Ron Cherry: Memorable ’40 Ford Coupe
Early childhood memories have a strong influence on a person’s development. For Dominic Truchetta, he has a fond memory of his grandfather’s ’40 Ford coupe hot rod.
“He used to take it street racing on Santa Teresa Blvd. in San Jose and I went along,” he said. “I had to get out of the car along side the road and watch, but it was fun. I will always remember that.”
Dominic’s love of cars started early.
“I’ve always been a gearhead,” he said. “I can remember building Monster Machines models when I was about six. Then I built mini-bikes with lawn mower engines and made my own frames. I didn’t have much money, so I had to learn to weld to do it. I bought my first Harley when I was 15, a panhead. When I was 16, I bought my first car, a ’69 Z28 Camaro. I kept it for about 10 years.”
Over the years, he owned many cars, doing his own restoring.
“I like to take a piece of junk and make it nice,” he said.
One of those was a ’70 Pontiac Firebird Formula 400. At a car show, when he won a trophy for it, the presenter asked Dominic how long he had been working on it.
“I told him it took four years to build it,” he said. “He said, ‘You didn’t build it, you just replaced parts.’ It hurt my feelings at the time, but I now understand. When you have to engineer everything when you build a street rod, it’s a lot different.”
Bit by the build bug
A little over 20 years ago, Dominic decided to build a ’40 Ford street rod from the ground up.
“I found a body shell in Hollister,” he said. “It was being used as a chicken coop.”
Since it was a coupe, that was apropos.
“It had the original 1940 license plates and the guy asked me if I wanted them,” he said with a laugh. “I said, ‘Oh, heck yes!’”
For starters, he bought a custom-made frame from the famed rod builder Roy Brizio and had Morgan and Son Racing overhaul a ’69 Corvette 350 cubic inch engine with dual quads so that it pumped out 450 horsepower at the crank. Then he set to work to assemble his hot rod.
A donor Camaro provided the Turbo 400 auto trans. For front suspension, he opted for a Mustang II-type with rack and pinion steering, power disc brakes and coil-over shocks. In the rear, he mounted a 9 inch Ford rearend on leaf springs. The wheels are a one-off design by Budnik.
Inside, Dominic mounted the tilt steering column from his donor Camaro, using a Budnik steering wheel that matched the car’s wheels. Syd Chavers did the interior, covering the bench seat in leather. Behind it they mounted an ice chest with a drain that ran under the car.
“You could throw a six pack of beer in it, but I never have,” he said. “I mainly use it as another glove box.”
For gauges, he went for VDO’s and for sounds, he installed a 1000 watt stereo with six speakers. Air conditioning and power windows added comfort and convenience.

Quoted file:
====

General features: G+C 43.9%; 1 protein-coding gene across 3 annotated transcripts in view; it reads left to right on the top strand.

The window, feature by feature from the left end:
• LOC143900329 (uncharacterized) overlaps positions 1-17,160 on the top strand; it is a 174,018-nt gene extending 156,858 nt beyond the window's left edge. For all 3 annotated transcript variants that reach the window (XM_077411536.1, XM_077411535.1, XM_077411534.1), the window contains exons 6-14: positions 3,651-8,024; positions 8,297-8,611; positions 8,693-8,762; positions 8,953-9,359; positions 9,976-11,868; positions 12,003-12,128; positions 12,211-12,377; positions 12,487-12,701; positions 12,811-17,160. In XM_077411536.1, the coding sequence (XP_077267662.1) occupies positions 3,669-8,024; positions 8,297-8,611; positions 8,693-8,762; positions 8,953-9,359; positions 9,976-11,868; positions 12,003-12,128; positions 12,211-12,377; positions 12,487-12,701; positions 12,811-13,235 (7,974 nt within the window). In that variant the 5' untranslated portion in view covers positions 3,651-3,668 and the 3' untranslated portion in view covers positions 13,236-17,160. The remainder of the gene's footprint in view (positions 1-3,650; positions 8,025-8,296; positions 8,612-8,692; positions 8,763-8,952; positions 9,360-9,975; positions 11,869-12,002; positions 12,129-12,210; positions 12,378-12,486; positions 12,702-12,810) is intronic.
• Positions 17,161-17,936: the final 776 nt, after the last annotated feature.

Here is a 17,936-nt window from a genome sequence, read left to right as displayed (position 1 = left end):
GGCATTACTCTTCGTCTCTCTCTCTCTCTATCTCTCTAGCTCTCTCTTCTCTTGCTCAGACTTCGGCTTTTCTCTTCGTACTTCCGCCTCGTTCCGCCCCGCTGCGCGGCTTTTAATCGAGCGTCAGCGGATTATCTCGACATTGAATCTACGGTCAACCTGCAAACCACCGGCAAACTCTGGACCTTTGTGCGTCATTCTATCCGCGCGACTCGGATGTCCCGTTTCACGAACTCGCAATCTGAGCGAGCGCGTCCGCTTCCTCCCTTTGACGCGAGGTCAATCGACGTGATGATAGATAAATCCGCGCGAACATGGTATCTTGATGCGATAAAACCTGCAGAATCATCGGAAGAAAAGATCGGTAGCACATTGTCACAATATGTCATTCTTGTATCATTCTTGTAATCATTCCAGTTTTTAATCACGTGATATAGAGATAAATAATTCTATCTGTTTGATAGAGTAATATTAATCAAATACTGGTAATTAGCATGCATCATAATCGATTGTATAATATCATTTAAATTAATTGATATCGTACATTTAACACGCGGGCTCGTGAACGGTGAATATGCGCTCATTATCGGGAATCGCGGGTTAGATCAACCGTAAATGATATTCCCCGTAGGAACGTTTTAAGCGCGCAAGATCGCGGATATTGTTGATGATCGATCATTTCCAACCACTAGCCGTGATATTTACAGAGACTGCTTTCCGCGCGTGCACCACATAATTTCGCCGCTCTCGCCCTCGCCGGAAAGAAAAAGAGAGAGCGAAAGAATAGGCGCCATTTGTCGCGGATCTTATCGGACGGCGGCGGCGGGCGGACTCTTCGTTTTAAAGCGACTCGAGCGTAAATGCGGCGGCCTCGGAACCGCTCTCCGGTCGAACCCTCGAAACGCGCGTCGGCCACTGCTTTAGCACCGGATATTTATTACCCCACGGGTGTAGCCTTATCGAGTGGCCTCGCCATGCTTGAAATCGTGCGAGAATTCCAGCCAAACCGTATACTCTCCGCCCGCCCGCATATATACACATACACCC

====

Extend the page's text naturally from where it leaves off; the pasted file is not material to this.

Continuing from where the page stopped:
While the guts of the coupe are anything but stock, the body is. The only modification to it was putting louvers in the hood.
“I did that for cooling the engine,” Dominic said. “It works, too.”
But he didn’t shave any chrome, french any lights or do any of those changes that are now common on street rods.
“I wanted a timeless ’60s hot rod look,” he said. “That’s the theme of the car.”
When it came to paint, he again went with a top professional: Lucky 7 Customs in Antioch.
“I paint for a hobby, but I couldn’t paint it the way it’s been done,” he said.
That reflects Dominic’s philosophy of building a car.
“It’s about the money and how picky you are,” he said. “I’m very picky. A lot of things cost more than I expected. I’d save up the money to do it right.”
It took about five years to do the car, which he jokingly refers to as “still a work in progress.”
Since getting the Ford on the road, Dominic has put about 40,000 miles on the clock, mainly to local car shows where it has won many awards.
“I built it to go long distances, like car shows in New York and I was going to go on the Hot Rod Power Tour. It can run 70 or 80 MPH all day,” he said. “But I’ve got so much money in the paint and body and I felt it would beat the car up, so I never went.”
However, he doesn’t regret not making the long runs.
“I enjoy building a car and taking it to shows more than driving it,” he said. “Once it’s done, I usually get bored and sell it.”
Not so with this Ford. It has a tie to his grandfather, the man who gave him his love of hot cars.
“It’s a tribute to him. It’s like his ’40 Ford, but a bit more polished,” Dominic said. “When I die, that car will go to my grandkids.”
He’s building memories with them in this car. From grandfather to grandchild, the baton has been and will be passed.
Ron Cherry’s books, including the Morg Mahoney detective series, are available on Kindle and in print copy at Amazon. His new book, “The St. Nicholas Murders,” is a Christmas mystery that takes place in a small town in the Sierra Foothills that is remarkably similar to Nevada City and is now out in paperback and Kindle on Amazon. Check out his website at http://www.rlcherry.com.
Support Local Journalism
Support Local Journalism
Readers around Grass Valley and Nevada County make The Union’s work possible. Your financial contribution supports our efforts to deliver quality, locally relevant journalism.
Now more than ever, your support is critical to help us keep our community informed about the evolving coronavirus pandemic and the impact it is having locally. Every contribution, however large or small, will make a difference.
Your donation will help us continue to cover COVID-19 and our other vital local news.
Start a dialogue, stay on topic and be civil.
If you don't follow the rules, your comment may be deleted.
User Legend: Moderator Trusted User
After the long pandemic pause, it was wonderful to sit outside at the North Star House on a warm, starry night and watch a live performance, with glorious music and fine acting, presented by Sierra…